Screening Gevis with Voltage Sensing Domains from Different Species of the Voltage Sensing Phosphatase Gene Family Reveals Differences in Membrane Expression and Voltage Ranges

Leong Lee MinLaura Bilbao BrochYouna KimSIMS SHACAROL NICOLEIryna MartsishevskaMD SOFEQUL ISLAM MUKIMJu-Young Lee김지원송민주송지현주연하마리아 고들레우스카Bradley Baker
Issue Date
Published for the Biophysical Society by the Rockefeller University Press
65th Biophysical Society Annual Meeting, pp.366A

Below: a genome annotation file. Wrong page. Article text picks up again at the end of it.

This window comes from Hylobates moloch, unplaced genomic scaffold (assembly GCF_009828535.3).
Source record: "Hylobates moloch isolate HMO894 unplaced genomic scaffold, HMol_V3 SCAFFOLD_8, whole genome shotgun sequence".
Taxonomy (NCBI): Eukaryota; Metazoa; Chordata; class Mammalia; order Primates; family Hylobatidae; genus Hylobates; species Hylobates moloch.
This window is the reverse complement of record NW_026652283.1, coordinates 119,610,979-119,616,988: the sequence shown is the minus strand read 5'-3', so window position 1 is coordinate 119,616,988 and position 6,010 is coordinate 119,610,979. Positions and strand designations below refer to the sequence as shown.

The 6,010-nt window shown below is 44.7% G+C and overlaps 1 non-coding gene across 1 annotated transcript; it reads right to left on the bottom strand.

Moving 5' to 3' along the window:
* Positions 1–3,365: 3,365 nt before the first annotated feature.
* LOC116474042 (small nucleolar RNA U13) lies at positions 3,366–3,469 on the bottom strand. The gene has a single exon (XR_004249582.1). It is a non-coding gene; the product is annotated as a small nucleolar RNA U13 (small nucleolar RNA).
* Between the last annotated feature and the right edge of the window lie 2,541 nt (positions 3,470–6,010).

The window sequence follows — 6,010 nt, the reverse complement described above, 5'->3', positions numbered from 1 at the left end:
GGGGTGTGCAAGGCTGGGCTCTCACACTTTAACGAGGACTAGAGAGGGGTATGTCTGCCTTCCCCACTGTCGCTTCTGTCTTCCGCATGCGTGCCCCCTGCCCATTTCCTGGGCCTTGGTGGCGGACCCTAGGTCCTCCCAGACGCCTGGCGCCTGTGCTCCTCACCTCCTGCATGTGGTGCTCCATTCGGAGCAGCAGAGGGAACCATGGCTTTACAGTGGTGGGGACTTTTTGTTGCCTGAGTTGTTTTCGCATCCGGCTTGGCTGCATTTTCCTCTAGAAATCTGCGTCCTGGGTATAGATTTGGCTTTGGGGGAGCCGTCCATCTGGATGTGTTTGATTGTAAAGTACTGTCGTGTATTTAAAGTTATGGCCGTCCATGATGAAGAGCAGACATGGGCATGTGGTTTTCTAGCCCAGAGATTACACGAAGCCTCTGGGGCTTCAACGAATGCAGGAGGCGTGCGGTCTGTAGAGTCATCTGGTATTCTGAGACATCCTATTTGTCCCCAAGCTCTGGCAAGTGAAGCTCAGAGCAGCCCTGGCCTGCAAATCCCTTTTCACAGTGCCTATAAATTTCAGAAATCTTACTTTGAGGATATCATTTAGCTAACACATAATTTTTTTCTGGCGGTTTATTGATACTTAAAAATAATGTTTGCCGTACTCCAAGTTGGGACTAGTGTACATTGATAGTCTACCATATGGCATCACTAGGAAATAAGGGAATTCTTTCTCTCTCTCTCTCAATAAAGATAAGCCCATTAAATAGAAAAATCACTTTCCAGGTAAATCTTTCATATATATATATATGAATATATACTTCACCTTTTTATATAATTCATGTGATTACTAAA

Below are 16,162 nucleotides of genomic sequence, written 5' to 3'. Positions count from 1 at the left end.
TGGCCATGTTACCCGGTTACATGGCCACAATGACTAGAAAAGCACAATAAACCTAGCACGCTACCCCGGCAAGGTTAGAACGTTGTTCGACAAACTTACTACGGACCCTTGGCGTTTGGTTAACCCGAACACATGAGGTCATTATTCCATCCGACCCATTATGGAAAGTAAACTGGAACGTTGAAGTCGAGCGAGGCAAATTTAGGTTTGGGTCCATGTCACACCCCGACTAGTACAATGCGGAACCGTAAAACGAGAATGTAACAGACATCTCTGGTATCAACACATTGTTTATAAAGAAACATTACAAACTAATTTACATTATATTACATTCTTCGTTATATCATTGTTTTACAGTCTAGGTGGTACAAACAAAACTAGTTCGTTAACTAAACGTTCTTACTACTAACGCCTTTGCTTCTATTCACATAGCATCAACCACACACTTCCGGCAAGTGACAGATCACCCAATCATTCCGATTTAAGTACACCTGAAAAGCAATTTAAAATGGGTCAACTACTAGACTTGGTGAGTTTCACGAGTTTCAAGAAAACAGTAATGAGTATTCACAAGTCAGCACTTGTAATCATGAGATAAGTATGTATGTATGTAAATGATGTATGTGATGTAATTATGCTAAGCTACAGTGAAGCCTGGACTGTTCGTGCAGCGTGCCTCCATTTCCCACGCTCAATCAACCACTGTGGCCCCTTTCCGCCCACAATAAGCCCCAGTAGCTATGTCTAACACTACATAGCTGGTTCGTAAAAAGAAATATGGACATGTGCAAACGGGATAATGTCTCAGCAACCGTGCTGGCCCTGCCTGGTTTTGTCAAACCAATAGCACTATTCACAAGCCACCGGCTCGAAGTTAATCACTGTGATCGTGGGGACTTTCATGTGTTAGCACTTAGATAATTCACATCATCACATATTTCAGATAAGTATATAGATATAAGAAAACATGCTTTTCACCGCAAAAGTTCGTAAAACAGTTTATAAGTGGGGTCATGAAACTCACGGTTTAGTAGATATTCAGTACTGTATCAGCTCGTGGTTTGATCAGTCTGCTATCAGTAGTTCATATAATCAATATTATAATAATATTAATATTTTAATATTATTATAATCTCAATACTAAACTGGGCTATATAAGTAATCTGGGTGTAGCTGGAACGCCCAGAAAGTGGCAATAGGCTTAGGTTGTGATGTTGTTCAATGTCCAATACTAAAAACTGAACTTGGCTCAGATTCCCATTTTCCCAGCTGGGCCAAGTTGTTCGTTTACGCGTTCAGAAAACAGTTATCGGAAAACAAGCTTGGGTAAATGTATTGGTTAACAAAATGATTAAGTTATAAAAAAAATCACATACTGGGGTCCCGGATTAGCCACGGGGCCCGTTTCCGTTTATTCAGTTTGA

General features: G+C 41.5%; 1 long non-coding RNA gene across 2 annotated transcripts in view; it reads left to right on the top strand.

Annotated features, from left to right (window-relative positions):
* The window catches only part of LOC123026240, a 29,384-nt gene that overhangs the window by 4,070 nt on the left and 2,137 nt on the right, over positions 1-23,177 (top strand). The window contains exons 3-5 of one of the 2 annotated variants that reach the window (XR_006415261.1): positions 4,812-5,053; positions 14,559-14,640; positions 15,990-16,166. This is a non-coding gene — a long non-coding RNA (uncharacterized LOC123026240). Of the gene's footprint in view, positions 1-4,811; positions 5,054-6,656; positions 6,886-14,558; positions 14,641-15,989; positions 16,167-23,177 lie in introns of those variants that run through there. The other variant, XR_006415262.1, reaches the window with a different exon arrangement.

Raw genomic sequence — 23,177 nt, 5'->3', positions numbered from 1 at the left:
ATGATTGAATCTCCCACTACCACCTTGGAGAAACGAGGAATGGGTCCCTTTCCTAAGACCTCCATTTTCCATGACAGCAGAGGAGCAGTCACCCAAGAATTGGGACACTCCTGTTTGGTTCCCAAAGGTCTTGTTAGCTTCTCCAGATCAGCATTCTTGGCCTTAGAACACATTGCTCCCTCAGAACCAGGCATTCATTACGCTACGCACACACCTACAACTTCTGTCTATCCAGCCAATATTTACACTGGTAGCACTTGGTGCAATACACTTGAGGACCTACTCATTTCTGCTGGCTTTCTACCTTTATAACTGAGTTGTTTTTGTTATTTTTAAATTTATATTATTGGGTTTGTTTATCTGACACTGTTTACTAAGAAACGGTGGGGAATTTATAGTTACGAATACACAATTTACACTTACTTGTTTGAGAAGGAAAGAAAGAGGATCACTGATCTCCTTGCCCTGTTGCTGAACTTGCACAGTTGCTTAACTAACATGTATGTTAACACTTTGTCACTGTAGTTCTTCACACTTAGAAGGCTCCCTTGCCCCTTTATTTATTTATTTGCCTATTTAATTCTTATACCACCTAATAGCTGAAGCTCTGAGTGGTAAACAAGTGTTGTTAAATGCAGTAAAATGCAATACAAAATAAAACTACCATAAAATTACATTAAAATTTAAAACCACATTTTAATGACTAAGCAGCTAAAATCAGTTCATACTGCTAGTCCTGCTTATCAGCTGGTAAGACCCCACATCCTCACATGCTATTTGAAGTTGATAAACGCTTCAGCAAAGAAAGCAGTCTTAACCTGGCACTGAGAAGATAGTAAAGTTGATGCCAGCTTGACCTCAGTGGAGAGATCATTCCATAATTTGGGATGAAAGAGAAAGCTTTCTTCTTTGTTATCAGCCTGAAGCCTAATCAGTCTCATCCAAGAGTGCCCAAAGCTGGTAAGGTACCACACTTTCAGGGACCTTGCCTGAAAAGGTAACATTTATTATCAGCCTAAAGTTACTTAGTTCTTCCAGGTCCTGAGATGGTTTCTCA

Genetically encoded voltage indicators offer an opportunity to investigate the factors determining the voltage range of the voltage sensing phosphatase (VSP) gene family. The GEVI ArcLight utilizes a mutated form of the voltage sensing domain (VSD) from the sea squirt Ciona intestinalis to optically report membrane potentials in the physiological range since the wildtype VSD from Ciona exhibits a V1/2 (the membrane potential at which half of the total fluorescence change is observed) of þ100 mV. A single mutation to the Ciona VSD changed the V1/2 to 30 mV for ArcLight. To investigate how nature determines the voltage range of a protein, we have generated several new GEVIs substituting the VSD from Ciona with other species ranging from mite to octopus to coelacanth to the zooplankton Eurytemora affinis. Most of these new GEVIs have similar V1/2 values to the Ciona wildtype VSD with some notable exceptions. The zooplankton GEVI had a V1/2 of þ35 mV exhibiting a maximal fluorescence change of 18% DF/F for a 200 mV depolarization. No GEVI utilizing mammalian versions of the VSD from the phosphatase gene family yielded a signal due to poor plasma membrane expression suggesting the presence of a regulatory element in the mammalian VSP gene. Chimeras are now being generated in order to improve membrane expression and signal size.
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